Grilling may be the world’s oldest, most universal cooking method, but that doesn’t guarantee automatic success. Just ask the person who routinely burns the burgers or whose fish always sticks to the grate.
Suppose you’re a newcomer to the world of grilling or you just want a refresher. You don’t need to start with the thermodynamics of fire, the physics of fuels, the architecture of grills.
Focus instead on the basics and a handful of dishes to put into your summer rotation: a tender juicy steak; grilled chicken breast that actually tastes interesting; pork chops that evoke the spice and smoky flavors of your favorite barbecue joint; juicy burgers safely cooked; and fish that easily release from the grate.
There are five methods of live fire cooking: direct grilling, indirect, smoking, spit-roasting and on the embers, but direct grilling is the most universal. This means cooking tender, small or thin foods, like steaks or chops, directly over a hot fire. Don’t confuse it with barbecue, which uses low, slow heat away from the food to smoke things like Texas brisket and Carolina pork shoulder.
How to Start and Heat a Grill
When using a charcoal grill, light the coals in a chimney starter. You’ll have glowing embers in 15 to 20 minutes, no oily lighter fluid required. When using a gas grill, be sure to have the lid open when you light it to prevent a potentially dangerous buildup of propane. Use that waiting time to marinate your steaks or apply a rub to pork.
Build a tiered fire to control the heat: Rake the coals into a thicker layer in the back of the grill (your searing zone), a thinner layer in the center (your cooking zone), with no coals in the front third of the grill (your safety zone). On a gas grill, set one burner on high and one on medium, leaving the third burner off (your safety zone). If your grill lacks a third burner, use the warming rack as your safety zone. Control the heat — and the cooking — simply by moving the food between the hotter and cooler zones.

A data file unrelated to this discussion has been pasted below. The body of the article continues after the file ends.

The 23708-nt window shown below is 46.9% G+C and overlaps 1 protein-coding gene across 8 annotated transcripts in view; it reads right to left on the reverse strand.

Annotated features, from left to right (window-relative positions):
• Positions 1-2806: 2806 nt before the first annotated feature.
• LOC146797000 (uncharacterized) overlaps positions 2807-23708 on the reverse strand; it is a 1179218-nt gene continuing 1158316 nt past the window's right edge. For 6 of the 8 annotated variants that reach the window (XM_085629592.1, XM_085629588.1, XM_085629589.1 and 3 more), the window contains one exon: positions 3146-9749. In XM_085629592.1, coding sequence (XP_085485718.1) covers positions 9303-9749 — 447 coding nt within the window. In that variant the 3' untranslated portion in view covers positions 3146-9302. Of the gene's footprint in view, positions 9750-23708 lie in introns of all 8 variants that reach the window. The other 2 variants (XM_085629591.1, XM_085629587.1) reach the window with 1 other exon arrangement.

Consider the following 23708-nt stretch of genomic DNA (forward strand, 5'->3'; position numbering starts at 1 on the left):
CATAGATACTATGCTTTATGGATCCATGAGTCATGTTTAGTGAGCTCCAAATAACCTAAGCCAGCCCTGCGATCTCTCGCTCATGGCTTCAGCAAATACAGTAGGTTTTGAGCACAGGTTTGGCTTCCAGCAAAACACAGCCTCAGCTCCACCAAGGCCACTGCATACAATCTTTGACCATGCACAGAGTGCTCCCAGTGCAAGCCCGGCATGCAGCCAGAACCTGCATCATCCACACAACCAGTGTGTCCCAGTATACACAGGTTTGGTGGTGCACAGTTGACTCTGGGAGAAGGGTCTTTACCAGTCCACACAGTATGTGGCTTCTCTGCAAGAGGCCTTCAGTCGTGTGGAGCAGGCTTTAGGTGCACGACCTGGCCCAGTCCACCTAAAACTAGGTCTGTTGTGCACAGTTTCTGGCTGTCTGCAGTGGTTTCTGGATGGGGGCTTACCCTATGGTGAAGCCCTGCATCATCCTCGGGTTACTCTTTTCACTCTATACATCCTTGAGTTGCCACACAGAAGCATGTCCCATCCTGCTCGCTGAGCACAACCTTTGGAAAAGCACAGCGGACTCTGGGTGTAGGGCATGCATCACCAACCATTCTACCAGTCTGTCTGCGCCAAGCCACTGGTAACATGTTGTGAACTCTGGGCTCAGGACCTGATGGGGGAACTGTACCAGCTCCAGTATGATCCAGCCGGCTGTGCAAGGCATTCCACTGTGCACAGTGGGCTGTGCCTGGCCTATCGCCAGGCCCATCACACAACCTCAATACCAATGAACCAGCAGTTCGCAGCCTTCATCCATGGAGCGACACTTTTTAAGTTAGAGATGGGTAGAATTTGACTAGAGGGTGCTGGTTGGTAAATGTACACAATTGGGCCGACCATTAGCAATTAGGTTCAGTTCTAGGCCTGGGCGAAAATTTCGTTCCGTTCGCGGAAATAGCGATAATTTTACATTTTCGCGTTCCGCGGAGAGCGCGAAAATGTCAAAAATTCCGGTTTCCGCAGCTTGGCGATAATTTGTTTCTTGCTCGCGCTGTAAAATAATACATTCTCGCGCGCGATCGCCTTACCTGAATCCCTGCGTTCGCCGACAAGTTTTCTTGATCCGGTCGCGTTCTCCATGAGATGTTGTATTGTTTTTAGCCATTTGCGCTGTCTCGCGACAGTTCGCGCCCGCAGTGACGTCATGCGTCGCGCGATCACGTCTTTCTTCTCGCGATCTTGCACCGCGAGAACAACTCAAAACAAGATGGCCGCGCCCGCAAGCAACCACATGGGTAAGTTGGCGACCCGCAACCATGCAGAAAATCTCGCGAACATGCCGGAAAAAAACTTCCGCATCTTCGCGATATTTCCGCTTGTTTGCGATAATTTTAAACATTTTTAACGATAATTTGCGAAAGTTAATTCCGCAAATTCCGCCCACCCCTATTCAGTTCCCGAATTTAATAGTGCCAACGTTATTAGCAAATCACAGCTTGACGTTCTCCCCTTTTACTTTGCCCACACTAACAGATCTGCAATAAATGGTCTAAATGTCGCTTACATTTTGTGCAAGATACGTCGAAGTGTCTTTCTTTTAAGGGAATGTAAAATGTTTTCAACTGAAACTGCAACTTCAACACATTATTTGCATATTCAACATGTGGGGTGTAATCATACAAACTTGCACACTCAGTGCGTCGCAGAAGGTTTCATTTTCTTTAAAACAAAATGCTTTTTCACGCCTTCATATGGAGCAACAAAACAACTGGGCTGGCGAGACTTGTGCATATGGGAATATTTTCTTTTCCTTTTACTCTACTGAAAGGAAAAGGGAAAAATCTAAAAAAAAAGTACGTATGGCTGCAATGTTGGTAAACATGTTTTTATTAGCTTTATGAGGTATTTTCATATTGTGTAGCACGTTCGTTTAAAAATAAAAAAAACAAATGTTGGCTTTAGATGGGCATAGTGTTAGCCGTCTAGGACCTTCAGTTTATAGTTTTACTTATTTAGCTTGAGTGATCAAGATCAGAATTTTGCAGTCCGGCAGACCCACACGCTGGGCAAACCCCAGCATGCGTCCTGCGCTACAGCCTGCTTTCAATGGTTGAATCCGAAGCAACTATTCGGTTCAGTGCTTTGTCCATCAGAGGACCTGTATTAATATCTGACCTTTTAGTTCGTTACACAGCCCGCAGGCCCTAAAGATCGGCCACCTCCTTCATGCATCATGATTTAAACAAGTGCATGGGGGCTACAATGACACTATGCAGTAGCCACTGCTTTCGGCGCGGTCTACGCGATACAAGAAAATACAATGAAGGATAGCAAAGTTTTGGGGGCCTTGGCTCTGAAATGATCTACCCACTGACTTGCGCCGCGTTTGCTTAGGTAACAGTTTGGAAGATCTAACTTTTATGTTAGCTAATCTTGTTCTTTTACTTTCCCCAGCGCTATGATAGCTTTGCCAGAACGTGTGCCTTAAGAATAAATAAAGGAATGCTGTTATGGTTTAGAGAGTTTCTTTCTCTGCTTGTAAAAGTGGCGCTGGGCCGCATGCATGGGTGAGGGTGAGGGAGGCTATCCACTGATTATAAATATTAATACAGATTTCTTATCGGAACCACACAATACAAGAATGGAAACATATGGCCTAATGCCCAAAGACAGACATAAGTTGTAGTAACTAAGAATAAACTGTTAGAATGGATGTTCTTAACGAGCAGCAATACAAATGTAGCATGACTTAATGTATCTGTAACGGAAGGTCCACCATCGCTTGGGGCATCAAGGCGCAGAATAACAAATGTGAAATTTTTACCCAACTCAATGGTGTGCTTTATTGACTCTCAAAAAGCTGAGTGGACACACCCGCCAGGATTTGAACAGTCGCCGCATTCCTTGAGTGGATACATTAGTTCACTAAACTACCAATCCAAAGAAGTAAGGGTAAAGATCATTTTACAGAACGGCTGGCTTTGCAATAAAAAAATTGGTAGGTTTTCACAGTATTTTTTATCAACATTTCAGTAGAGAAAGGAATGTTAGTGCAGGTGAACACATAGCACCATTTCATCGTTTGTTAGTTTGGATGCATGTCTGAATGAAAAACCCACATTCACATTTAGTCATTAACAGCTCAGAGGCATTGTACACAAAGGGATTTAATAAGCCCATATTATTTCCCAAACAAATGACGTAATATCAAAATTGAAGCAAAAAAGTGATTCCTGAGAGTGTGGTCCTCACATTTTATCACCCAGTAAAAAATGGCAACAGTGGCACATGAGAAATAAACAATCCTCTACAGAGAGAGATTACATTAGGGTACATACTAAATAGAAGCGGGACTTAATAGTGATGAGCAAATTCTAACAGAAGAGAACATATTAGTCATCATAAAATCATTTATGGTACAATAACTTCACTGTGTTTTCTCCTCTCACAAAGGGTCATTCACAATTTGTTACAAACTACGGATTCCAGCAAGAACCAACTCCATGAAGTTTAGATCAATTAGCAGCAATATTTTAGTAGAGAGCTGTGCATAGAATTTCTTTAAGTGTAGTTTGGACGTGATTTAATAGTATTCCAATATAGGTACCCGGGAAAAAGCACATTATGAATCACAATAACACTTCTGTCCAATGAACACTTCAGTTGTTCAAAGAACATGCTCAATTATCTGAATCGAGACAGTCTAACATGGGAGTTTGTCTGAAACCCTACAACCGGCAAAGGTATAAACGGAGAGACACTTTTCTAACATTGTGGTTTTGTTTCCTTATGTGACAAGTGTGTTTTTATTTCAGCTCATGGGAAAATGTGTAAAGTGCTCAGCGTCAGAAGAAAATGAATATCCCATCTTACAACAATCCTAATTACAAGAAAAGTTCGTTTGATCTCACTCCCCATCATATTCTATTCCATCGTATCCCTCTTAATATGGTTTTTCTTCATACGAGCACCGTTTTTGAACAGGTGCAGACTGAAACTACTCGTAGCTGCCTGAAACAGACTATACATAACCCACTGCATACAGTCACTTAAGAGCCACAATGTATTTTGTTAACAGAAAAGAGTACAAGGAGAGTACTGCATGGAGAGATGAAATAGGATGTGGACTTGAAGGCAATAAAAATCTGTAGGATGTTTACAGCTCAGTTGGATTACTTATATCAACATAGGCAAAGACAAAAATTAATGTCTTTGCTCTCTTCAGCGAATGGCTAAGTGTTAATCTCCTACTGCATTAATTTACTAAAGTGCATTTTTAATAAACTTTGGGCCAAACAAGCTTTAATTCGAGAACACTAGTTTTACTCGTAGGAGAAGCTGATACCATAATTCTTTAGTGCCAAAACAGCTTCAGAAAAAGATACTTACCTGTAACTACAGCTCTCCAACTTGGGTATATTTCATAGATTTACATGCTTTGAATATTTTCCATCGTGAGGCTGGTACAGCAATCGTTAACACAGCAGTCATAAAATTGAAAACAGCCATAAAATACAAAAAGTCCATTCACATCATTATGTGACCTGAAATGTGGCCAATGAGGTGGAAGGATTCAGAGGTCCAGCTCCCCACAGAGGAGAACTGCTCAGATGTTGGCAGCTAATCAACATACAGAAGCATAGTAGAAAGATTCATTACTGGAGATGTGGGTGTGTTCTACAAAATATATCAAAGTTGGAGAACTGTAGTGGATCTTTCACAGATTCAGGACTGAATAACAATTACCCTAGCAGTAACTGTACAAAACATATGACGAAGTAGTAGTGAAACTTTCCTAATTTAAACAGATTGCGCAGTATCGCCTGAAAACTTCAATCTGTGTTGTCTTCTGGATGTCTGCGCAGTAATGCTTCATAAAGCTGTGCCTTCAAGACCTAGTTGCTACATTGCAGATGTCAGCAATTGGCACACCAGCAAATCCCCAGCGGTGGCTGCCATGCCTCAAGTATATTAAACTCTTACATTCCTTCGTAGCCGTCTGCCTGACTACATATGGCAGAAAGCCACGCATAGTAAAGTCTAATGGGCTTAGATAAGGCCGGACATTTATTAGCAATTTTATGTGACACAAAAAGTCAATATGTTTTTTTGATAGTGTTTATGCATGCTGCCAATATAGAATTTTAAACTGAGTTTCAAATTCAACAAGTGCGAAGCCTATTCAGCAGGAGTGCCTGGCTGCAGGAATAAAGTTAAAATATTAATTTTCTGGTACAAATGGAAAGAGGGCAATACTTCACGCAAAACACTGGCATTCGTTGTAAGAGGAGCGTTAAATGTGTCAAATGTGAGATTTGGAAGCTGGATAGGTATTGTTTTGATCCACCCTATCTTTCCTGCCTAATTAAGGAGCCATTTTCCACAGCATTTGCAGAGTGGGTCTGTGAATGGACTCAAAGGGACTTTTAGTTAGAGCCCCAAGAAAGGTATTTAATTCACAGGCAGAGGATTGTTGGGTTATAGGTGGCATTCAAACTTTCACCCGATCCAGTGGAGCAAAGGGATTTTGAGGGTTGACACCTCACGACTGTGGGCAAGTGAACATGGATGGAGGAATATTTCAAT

Begin With a Hot, Clean Grate
Clean hot grates with a stiff wire brush or wooden scraper (many people use the latter to avoid the slim but documented risk of ingesting a stray bristle). Oiling the grate minimizes sticking and gives you better grill marks. Use a paper towel folded into a tight pad, dipped in vegetable oil and drawn across the grate. Alternatively, use a chunk of bacon or steak fat, or a half onion impaled on a carving fork (a move that never fails to impress).
Cook Evenly and Accurately
Avoid overcrowding. Leave at least 1 inch between each piece of food for better heat circulation, and leave at least 25 percent of your grill grate free of food so you have room to maneuver and dodge flare-ups.
Use an instant-read meat thermometer to check for doneness. Insert it through the side of a burger or chicken breast, not through the top, to get an accurate reading.
Let the Meat Rest
Transfer your perfectly grilled steak or chop to a wire rack over a sheet pan (this keeps the bottom from getting soggy) or directly onto a platter or plates and let it rest for 1 minute before serving. This allows the meat to “relax” and the juices to redistribute, resulting in juicier, more tender meat.
If you know how to grill these five fail-proof dishes, you’ll have meals that look and taste great and make you look like a pro at the grill.
Recipe: Grilled Steak
Rich and beefy, skirt steak is relatively affordable and quick to grill. Marinating the steak, even briefly, allows it to soak up flavor while you light your grill.
Recipe: Grilled Pork Chops
Four seasonings are all it takes to make a classic barbecue rub, and you may have all of them at hand in your kitchen: salt, pepper, paprika and brown sugar. The rub gives these chops a hint of barbecue flavor without requiring a half-day’s worth of smoking.
Recipe: Inside-Out Cheeseburgers
For juicy burgers, choose a rich-flavored ground beef (ideally from the chuck or a mixture of chuck, short ribs and brisket) with a relatively high fat content (18 to 20 percent).
Recipe: Grilled Chicken Breasts
Chicken breasts are a blank canvas awaiting your culinary creativity. A simple olive oil, lemon and herb marinade adds flavor and keeps the bird moist — and doubles as the sauce.
Recipe: Grilled Salmon
To keep fish from sticking, choose thicker steaks and slather the fish with a mayonnaise-heavy sauce first. When fish first hits the grill, it will stick. The secret is to have the patience to let it grill for a few minutes without touching it, after which the proteins will release from the hot metal.
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